Vegetarian Black Bean Chili: add chopped garlic with the onion, use vegetarian meat crumbles instead of the beef, swap black beans for the kidney beans and add half a bottle of beer; Omit the chopped pepper and add several dashes of cumin. California Chili: add chopped yellow and red bell pepper, use double the amount of fresh plum tomatoes, season with dried oregano, and garnish with ripe avocados and olives.
Middle Eastern Chili: add chopped garlic with the onion, then add raisins with the beans and omit the peppers and tomatoes. Use apple juice and tomato sauce for the liquid, and add cinnamon, brown sugar and a sprinkling of turmeric to the seasonings. Garnish with toasted, slivered almonds.
Some-Like-It-Hot Chili: add chopped garlic with the onion, add more than a cup of hot salsa with the kidney beans, triple the amount of chili powder (use hot chili powder if you can find it) and add several dashes of cumin.
Swaps and Add-ins:
Kidney bean alternatives: black beans, chickpeas, pinto beans, great northern beans or other white beans To add heat: green chili peppers, small ancho or jalapeno chili peppers, seeded and minced (add with the onion); hot pepper sauce (like Tabasco), cumin, red pepper flakes, cayenne pepper Seasonings: cinnamon, smoked paprika, basil, oregano, Worchester sauce, tomato paste, and cumin Meat swaps: instead of ground beef, use shredded beef, turkey or chicken, or vegetarian meat crumbles Veggies: fresh or frozen corn, chopped red or green bell pepper, cubed pumpkin or butternut squash Liquids: red wine, water, apple juice, and beer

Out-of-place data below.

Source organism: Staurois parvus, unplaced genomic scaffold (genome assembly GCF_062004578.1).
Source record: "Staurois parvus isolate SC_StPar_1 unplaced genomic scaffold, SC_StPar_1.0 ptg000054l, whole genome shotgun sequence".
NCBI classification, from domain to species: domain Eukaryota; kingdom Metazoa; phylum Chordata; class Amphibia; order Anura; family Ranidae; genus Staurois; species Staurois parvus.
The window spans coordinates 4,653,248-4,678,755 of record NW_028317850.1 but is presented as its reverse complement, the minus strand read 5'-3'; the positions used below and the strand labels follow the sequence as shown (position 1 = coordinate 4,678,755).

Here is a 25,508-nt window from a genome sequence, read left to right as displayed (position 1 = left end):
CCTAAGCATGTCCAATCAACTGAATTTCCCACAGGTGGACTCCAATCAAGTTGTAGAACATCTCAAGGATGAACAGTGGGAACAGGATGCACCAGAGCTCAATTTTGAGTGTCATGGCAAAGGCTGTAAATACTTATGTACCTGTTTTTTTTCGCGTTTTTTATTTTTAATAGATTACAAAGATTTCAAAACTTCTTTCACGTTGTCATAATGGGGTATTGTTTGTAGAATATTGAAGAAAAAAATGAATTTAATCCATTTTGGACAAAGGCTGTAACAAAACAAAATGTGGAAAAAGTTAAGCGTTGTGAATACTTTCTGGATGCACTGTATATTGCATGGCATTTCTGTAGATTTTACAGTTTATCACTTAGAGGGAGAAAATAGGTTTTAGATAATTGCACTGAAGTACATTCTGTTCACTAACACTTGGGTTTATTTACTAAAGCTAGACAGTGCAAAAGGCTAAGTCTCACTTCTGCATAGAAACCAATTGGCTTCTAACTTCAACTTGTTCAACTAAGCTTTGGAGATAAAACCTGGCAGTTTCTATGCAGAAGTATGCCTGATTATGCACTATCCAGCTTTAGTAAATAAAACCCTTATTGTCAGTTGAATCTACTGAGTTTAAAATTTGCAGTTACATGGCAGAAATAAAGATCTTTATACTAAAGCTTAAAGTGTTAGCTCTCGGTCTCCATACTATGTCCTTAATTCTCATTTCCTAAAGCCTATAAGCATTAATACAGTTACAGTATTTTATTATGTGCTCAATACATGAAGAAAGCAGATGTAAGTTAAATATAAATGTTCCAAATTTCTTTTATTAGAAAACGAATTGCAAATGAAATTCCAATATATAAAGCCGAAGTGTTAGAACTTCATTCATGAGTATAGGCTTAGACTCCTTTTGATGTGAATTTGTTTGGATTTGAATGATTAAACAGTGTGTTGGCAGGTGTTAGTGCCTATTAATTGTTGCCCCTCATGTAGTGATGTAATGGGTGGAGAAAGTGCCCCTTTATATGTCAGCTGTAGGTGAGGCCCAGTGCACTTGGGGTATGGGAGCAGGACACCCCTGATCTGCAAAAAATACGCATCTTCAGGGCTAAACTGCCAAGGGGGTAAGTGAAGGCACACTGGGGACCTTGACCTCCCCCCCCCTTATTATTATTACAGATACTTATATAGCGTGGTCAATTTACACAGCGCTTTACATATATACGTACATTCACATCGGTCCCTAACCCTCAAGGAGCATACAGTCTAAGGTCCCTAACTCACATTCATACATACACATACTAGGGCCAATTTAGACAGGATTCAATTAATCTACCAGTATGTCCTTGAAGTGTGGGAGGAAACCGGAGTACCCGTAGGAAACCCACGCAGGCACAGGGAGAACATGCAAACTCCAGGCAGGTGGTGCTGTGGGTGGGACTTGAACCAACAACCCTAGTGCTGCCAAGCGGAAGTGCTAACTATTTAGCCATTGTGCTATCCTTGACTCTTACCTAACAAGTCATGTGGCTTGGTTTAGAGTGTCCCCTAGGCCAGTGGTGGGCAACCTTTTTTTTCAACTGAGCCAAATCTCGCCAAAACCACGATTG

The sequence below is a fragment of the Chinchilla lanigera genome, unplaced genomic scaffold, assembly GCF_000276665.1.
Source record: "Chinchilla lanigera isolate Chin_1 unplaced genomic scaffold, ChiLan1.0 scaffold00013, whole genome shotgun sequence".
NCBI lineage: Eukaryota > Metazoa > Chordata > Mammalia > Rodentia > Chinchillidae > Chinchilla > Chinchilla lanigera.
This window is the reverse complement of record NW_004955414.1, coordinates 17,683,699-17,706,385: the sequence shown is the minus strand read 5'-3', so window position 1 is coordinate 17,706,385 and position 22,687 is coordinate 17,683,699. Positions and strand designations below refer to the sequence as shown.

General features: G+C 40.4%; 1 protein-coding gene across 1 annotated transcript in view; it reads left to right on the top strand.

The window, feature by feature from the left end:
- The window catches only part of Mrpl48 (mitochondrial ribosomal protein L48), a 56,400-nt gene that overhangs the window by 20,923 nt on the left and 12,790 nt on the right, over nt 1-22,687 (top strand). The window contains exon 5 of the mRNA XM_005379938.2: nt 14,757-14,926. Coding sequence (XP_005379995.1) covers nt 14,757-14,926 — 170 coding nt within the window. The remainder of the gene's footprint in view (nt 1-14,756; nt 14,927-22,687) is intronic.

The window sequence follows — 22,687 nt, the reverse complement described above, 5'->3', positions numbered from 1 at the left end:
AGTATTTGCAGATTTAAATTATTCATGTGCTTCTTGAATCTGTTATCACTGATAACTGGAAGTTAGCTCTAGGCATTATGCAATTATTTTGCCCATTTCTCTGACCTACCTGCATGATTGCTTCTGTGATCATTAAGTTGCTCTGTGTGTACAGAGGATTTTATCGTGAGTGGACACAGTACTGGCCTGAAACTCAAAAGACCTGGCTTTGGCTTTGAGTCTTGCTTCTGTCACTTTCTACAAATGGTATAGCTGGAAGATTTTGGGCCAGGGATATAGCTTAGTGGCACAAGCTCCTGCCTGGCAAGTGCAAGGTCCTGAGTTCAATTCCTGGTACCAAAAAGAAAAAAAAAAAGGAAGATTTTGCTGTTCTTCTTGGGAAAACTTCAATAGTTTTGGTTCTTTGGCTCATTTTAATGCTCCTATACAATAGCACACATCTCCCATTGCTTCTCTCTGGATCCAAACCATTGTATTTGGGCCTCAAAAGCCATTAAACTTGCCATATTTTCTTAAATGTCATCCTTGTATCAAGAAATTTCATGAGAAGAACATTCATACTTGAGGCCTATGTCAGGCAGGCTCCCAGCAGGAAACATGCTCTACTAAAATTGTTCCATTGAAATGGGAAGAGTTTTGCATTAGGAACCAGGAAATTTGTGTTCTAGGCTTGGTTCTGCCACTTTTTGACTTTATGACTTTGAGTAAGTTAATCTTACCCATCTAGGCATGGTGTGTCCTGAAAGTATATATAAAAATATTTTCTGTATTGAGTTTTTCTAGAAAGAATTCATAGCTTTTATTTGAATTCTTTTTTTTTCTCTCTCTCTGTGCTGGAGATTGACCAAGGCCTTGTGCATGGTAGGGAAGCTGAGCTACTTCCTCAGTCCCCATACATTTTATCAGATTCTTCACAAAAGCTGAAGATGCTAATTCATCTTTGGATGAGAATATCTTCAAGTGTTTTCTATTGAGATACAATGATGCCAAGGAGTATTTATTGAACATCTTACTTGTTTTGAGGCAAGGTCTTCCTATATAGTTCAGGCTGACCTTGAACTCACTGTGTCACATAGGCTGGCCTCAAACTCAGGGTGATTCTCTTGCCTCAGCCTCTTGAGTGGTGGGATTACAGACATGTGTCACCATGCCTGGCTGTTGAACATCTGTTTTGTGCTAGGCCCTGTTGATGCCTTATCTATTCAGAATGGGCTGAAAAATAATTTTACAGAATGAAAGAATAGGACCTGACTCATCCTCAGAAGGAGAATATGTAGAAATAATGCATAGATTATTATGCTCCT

Toppings: tortilla chips, finely chopped red or green onion, cilantro, parsley, salsa, sour cream (non-dairy unless using veggie meat), or hot dogs – make chili dogs by spooning chili over boiled or grilled hot dogs in buns!
For more master non-recipes and tips and tricks to eliminate measuring in the kitchen, check out Rachel’s new book on Amazon: Cooking Without Measuring: Taste and Approximate Yourself to a Great Dish.
Rachel Wizenfeld is an avid cook, writer, wife and mom. A frequent contributor to The Jewish Press and other publications, she now brings her diverse experience to the kitchen, designing easy tricks to streamline cooking and make life more manageable, every day.
About the Author:
You might also be interested in:
You must log in to post a comment.